By E. A. Abbott
The best and fullest consultant to the peculiarities of Elizabethan syntax, grammar, and prosody, this quantity addresses each idiomatic utilization present in Shakespeare's works (with extra references to the works of Jonson, Bacon, and others). Its informative advent, which compares Shakespearian and sleek utilization, is by means of sections on grammar (classified in keeping with components of speech) and prosody (focusing on pronunciation). The publication concludes with an exam of the makes use of of metaphor and simile and a range of notes and questions appropriate for school room use. every one of greater than 500 classifications is illustrated with costs, all of that are absolutely listed. Unabridged republication of the vintage 1870 version.
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Extra info for A Shakespearian Grammar: An Attempt to Illustrate Some of the Differences Between Elizabethan and Modern English
The author, though "wanting the accomplishment of verse," is a devoted child of the great Mother; and comes forward bravely in the midst of the dust of business and the "The foregoing generations," he says, "beheld God face to face: we, through their eyes. " Why should we not indeed? for we not only have the Universe, which the foregoing generations had, but themselves also. Why are we less wise than they? Why has our wisdom less of the certainty of intuition than theirs? Is it because we have more channels of truth?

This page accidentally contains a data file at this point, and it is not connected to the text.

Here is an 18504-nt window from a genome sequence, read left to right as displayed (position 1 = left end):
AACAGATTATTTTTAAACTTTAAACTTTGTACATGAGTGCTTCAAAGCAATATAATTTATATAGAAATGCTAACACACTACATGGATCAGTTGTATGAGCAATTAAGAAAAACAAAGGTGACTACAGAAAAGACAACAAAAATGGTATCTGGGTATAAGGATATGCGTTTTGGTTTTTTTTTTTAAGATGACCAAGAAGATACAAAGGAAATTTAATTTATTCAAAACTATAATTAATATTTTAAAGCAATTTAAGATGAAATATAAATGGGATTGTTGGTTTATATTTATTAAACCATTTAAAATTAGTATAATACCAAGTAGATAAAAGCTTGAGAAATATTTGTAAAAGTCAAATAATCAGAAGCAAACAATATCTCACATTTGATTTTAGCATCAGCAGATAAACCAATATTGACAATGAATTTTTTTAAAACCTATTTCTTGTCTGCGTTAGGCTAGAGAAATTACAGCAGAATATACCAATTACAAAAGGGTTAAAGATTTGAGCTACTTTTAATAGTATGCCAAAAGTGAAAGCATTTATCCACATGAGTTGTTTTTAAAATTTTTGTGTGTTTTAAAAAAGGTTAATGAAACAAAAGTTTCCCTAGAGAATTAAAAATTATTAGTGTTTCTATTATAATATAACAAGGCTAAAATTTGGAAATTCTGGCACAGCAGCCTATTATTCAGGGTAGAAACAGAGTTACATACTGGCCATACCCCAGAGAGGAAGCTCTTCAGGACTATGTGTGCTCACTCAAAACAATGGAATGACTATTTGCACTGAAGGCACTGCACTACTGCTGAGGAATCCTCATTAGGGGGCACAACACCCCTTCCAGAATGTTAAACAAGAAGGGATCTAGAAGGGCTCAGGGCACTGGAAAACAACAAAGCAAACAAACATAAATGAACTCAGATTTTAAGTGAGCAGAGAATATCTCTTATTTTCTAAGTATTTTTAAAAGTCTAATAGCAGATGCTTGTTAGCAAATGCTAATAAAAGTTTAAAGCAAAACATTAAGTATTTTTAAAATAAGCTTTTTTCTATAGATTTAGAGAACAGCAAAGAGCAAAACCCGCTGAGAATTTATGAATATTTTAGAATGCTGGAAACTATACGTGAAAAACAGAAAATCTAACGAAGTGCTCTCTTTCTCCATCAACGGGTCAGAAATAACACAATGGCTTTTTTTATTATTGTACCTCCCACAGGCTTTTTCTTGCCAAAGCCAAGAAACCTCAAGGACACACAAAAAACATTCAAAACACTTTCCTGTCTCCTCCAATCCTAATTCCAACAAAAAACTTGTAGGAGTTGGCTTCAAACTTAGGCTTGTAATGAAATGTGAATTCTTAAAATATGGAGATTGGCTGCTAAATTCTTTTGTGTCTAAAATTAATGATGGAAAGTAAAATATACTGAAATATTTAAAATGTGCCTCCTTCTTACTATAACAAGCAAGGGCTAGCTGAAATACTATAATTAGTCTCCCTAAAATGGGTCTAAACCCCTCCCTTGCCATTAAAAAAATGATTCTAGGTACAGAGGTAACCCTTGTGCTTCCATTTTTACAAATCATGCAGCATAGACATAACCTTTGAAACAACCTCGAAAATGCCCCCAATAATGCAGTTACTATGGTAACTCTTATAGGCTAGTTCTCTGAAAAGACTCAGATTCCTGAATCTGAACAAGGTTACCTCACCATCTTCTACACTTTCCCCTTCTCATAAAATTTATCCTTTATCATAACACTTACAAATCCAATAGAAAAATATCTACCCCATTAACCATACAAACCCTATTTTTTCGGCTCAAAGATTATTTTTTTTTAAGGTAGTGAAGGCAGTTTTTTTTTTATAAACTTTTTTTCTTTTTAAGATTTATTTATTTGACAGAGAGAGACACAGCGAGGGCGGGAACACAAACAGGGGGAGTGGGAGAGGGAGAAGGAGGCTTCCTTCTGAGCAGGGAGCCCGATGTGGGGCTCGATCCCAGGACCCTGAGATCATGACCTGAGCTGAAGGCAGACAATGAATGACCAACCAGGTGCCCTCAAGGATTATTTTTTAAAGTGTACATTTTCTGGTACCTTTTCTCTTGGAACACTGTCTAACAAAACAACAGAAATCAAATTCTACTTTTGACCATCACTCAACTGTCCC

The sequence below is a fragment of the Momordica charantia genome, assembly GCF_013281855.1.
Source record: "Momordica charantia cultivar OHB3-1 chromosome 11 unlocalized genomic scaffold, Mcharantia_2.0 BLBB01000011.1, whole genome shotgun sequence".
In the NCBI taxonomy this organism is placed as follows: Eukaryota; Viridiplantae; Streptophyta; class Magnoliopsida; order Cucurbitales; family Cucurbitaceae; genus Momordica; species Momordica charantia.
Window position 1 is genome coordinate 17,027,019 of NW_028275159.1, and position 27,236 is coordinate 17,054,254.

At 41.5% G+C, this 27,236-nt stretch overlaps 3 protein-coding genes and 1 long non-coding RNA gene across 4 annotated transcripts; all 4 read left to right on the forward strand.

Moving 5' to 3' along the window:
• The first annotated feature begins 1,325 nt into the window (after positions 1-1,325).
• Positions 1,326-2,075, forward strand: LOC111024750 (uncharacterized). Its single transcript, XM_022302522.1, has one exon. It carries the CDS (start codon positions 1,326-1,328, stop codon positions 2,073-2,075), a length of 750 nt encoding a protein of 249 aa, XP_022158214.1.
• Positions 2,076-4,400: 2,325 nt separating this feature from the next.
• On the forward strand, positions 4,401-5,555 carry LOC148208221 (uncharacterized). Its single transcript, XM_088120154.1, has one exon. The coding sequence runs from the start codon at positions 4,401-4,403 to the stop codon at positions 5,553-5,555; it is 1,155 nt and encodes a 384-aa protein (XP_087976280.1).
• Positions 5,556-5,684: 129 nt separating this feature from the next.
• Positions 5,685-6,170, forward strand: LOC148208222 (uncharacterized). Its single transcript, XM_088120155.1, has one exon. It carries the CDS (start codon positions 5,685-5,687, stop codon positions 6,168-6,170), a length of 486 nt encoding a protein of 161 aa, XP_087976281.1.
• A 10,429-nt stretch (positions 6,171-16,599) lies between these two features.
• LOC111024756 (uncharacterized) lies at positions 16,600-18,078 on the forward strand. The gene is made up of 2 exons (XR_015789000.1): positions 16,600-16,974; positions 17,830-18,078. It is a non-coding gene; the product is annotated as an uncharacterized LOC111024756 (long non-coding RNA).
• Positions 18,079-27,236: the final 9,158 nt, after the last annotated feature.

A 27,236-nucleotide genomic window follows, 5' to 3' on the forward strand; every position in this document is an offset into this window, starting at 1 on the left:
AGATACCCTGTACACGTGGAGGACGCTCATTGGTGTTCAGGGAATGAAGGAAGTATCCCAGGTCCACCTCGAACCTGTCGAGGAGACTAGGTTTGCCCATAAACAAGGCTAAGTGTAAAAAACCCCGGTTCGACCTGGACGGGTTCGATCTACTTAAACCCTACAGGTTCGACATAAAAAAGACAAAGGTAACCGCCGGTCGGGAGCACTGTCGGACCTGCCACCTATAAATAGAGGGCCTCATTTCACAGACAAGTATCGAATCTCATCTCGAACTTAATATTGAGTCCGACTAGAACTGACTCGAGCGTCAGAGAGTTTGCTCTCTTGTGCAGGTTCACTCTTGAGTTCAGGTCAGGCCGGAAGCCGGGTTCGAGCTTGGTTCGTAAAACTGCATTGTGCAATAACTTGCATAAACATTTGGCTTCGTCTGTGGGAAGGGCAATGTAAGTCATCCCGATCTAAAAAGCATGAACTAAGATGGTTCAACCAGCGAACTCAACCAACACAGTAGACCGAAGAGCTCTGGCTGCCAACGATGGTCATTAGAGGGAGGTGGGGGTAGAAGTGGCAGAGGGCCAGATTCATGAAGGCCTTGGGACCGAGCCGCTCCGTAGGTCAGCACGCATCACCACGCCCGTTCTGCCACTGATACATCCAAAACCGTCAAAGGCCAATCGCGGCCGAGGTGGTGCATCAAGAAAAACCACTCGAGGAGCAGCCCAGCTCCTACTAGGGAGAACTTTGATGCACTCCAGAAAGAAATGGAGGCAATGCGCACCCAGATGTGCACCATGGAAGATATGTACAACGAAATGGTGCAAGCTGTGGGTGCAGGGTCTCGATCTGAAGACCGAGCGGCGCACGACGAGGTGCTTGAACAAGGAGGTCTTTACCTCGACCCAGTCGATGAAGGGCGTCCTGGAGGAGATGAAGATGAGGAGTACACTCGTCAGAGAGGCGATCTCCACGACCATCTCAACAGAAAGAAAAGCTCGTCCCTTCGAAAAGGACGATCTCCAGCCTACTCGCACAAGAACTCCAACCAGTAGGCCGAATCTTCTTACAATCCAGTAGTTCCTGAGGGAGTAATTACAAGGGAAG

To many writers of there are many theories; and but one mode of expressing thought, (namely, by symbols,) though there are many languages. Philosophy is the love of wisdom, and wisdom is the knowledge of things and their relations. To perceive them at all is to perceive them clearly, and the perception cannot fail of being conveyed to others, except through a very school-boy's ignorance of the force of terms. The alleged analogy between the new philosophy and the higher branches of mathematics, as respects the preparatory labor required for the study of either, rests upon forgetfulness of the essential difference between moral and demonstrative reasoning.
2 This is a singular book. It is the creation of a mind that lives and moves in the Beautiful, and has the power of assimilating to itself whatever it sees, hears or touches. We cannot analyze it; whoever would form an idea of it must read it. We welcome it however as an index to the spirit which is silently at work among us, as a proof that mind is about to receive a new and a more glorious manifestation; that higher problems and holier speculations than those which have hitherto engrossed us, are to engage our attention; and that the inquiries, what is perfect in Art, and what is true in Philosophy, are to surpass in interest those which concern the best place to locate a city, construct a railroad, or become suddenly rich.
A Shakespearian Grammar: An Attempt to Illustrate Some of the Differences Between Elizabethan and Modern English by E. A. Abbott